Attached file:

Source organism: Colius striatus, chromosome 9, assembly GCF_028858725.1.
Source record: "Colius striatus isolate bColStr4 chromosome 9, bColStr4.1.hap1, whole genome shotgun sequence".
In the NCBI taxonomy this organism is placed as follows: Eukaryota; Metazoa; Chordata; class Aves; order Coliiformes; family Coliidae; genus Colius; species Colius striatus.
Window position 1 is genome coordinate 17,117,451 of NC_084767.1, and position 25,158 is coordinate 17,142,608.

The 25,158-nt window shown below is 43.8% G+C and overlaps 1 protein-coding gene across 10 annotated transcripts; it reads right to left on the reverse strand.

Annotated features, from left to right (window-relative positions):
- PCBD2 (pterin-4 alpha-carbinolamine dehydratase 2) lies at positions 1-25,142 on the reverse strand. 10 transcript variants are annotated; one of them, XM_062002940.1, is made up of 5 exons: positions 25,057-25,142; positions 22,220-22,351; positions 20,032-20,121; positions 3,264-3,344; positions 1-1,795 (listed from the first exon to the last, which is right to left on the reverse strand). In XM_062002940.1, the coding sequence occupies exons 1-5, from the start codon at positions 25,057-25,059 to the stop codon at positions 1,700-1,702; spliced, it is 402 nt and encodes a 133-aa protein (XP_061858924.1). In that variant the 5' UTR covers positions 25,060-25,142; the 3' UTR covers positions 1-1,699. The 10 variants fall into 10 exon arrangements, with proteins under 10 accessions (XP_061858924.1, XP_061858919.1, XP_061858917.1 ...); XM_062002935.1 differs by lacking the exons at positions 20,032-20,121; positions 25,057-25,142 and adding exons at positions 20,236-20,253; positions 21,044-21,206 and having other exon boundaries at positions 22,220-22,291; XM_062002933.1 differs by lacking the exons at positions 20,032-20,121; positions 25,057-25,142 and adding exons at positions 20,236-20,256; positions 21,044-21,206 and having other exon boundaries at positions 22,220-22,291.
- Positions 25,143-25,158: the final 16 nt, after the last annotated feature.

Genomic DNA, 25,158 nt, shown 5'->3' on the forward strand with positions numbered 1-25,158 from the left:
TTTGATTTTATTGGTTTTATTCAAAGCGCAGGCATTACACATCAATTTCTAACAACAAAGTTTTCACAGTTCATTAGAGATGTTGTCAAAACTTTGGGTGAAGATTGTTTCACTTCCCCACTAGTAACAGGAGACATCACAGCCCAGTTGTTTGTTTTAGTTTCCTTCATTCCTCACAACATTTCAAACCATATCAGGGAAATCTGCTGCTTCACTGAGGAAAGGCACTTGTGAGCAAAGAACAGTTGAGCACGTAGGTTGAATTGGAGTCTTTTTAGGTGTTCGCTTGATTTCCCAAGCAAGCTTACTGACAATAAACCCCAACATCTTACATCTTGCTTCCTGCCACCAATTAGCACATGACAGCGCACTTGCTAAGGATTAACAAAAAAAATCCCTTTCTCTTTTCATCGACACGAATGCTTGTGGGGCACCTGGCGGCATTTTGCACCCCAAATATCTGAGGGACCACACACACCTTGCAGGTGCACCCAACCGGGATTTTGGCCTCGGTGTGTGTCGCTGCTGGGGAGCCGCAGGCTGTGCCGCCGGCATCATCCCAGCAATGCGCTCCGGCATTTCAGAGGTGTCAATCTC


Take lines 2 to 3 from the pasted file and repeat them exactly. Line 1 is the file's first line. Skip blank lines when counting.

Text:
Source record: "Colius striatus isolate bColStr4 chromosome 9, bColStr4.1.hap1, whole genome shotgun sequence".
In the NCBI taxonomy this organism is placed as follows: Eukaryota; Metazoa; Chordata; class Aves; order Coliiformes; family Coliidae; genus Colius; species Colius striatus.